The federal circuit ruled today in Amgen v Sandoz that state law cannot compel drug makers to participate in the so-called “patent dance” provided for in the Biologics Price Competition and Innovation Act because state law cannot preempt federal law.
The federal circuit ruled today in Amgen v Sandoz that state law cannot compel drug makers to participate in the so-called “patent dance” provided for in the Biologics Price Competition and Innovation Act (BPCIA) because state law cannot preempt federal law.
The decision in the case comes after the Supreme Court, in its ruling in Sandoz v Amgen, found that there is no injunction available under federal law to force compliance with the patent dance, and remanded to the federal circuit the question of whether any remedy might be available under state law.
In its appeal, Amgen argued that Sandoz had waived its preemption defense to its state law claims, and that the BPCIA did not preempt any state law remedies for failure to comply with the patent dance. Amgen also argued that failure to comply with the BPCIA was itself an unlawful act. Sandoz, however, held that preemption barred Amgen from making state law claims.
In today’s decision, the court ruled that Sandoz did not waive its preemption defense, and that Amgen’s claims under state law are preempted by federal law. The court did not address whether failure to comply with the BPCIA is unlawful, however.
The court generally took a similar position to that of the Department of Justice (DOJ) in its September 2017 amicus brief, in which Acting Assistant Attorney General Chad A. Readler and colleagues argued that the BPCIA preempts any state-law remedy for a biosimilar applicant’s failure to comply with the patent dance. Like the federal circuit and the Supreme Court, the DOJ did not weigh in on the lawfulness of failure to comply with the patent dance.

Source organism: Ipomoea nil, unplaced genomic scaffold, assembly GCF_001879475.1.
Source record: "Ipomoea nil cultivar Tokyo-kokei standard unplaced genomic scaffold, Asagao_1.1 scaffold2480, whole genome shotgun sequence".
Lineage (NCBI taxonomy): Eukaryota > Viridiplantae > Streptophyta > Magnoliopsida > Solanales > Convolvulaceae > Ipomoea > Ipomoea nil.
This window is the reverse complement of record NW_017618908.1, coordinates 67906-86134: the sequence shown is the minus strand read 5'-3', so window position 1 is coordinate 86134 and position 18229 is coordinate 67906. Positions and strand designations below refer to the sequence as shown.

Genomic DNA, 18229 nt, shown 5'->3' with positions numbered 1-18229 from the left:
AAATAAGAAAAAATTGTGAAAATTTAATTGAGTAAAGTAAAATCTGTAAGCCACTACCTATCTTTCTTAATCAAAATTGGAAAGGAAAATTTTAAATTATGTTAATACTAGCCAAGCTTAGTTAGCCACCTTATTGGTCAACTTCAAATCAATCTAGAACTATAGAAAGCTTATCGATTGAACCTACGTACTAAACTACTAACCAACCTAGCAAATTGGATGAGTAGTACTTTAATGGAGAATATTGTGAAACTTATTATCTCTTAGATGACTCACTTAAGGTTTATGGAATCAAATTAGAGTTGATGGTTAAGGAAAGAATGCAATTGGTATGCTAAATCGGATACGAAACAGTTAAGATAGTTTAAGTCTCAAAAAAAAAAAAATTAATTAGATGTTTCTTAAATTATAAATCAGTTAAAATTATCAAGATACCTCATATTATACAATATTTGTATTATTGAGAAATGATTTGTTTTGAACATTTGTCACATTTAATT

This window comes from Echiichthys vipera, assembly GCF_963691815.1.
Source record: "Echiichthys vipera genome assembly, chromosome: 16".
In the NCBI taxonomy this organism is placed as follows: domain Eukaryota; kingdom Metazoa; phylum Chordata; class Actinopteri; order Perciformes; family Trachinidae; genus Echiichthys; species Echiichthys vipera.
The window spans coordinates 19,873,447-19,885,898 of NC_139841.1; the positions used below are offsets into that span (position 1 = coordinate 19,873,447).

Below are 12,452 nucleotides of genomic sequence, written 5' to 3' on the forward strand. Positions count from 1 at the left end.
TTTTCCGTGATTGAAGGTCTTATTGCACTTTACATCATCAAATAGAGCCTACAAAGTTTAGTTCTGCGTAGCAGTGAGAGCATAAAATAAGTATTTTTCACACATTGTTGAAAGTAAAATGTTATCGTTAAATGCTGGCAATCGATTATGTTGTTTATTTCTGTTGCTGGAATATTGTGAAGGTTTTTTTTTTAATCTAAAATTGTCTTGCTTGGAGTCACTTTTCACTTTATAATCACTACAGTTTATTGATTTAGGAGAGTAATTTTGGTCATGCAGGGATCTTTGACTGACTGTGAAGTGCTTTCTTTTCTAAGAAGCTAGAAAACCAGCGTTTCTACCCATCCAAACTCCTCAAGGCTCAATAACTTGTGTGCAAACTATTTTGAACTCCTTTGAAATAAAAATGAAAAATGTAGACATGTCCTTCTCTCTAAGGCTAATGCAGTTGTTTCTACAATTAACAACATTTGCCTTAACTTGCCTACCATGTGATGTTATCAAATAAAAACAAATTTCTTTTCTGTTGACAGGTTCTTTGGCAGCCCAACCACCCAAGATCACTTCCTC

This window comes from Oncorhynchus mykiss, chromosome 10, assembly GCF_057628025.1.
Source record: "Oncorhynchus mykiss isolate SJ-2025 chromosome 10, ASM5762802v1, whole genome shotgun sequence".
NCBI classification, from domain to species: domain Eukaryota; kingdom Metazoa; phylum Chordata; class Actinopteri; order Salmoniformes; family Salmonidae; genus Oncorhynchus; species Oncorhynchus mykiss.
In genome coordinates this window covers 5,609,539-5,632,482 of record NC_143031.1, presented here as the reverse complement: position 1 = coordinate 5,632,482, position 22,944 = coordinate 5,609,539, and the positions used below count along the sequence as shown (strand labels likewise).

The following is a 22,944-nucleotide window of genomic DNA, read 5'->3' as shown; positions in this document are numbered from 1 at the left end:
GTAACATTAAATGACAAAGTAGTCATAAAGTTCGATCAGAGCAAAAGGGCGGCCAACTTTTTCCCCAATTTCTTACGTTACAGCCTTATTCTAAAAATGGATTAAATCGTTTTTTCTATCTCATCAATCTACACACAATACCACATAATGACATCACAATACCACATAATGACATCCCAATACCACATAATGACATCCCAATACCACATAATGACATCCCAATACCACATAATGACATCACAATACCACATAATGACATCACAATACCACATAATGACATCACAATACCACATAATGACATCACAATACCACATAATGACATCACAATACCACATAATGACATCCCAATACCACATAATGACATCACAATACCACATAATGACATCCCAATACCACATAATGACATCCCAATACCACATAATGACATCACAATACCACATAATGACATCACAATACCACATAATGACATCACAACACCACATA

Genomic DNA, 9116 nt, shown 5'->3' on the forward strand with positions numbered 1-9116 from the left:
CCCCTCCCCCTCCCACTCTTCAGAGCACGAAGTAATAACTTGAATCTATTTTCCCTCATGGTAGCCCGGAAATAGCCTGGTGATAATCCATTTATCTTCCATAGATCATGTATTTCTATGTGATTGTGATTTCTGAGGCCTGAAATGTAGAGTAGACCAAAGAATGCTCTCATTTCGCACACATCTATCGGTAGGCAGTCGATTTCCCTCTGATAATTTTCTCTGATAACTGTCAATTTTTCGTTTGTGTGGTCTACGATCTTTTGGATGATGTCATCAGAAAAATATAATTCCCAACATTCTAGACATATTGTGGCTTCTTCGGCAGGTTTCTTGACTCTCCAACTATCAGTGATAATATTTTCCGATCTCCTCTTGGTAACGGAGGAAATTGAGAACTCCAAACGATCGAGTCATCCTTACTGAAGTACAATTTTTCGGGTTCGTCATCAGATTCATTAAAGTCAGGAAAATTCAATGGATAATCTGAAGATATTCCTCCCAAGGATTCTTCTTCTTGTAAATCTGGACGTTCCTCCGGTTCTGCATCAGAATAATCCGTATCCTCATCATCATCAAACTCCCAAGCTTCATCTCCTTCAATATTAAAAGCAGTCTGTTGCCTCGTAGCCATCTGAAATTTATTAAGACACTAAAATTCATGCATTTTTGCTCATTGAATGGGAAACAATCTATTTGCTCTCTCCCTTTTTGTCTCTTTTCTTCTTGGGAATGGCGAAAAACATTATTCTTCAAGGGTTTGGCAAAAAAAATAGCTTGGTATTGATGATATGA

Today’s decision brings up new questions as to whether biosimilar applicants will choose to engage in the BPCIA patent dance in the future. In an interview with The Center for Biosimilars®, conducted prior to the federal circuit’s decision, Ha Kung Wong, JD, said, “If the initial disclosures under the BPCIA are essentially optional, biosimilar applicants may decide there isn’t enough of an incentive to participate, and may choose to force brand drug makers to operate in the dark as they assert basically all patents at once after they receive notice of commercial marketing.”
In response to the ruling, Michael Cottler, JD, partner at Goodwin, told The Center for Biosimilars® in an email, "In its decision on remand in Amgen v Sandoz, the Federal Circuit strongly indicated that any state law claim attempting to enforce compliance with the patent dance, or penalizing a biosimilar manufacturer for failing to dance, would be preempted by the BPCIA. Consequently, to the extent further state law claims are brought against other biosimilar manufacturers for failure to comply with the patent dance, such claims are likely to be dismissed as a matter of law. Moreover, biosimilar manufacturers may have less to worry about if they decide not to engage in the patent dance. There may be a resulting uptick in BPCIA litigations in which the biosimilar manufacturer opts out of dancing, and 'first wave' litigations, therefore, may not be as frequent."
Kevin Nelson, JD, partner at Schiff Hardin's Hatch-Waxman and biosimilars practice, added, also in an email, "The decision helps biosimilar applicants with their strategic decision making when looking at the prospect of filing a biosimilar application. Now, applicants have back under their control the types of information that they can produce if they choose to participate in the information exchange, instead of the prospect of uncertainty that a state law may compel production of confidential information that is commercially sensitive to the applicant."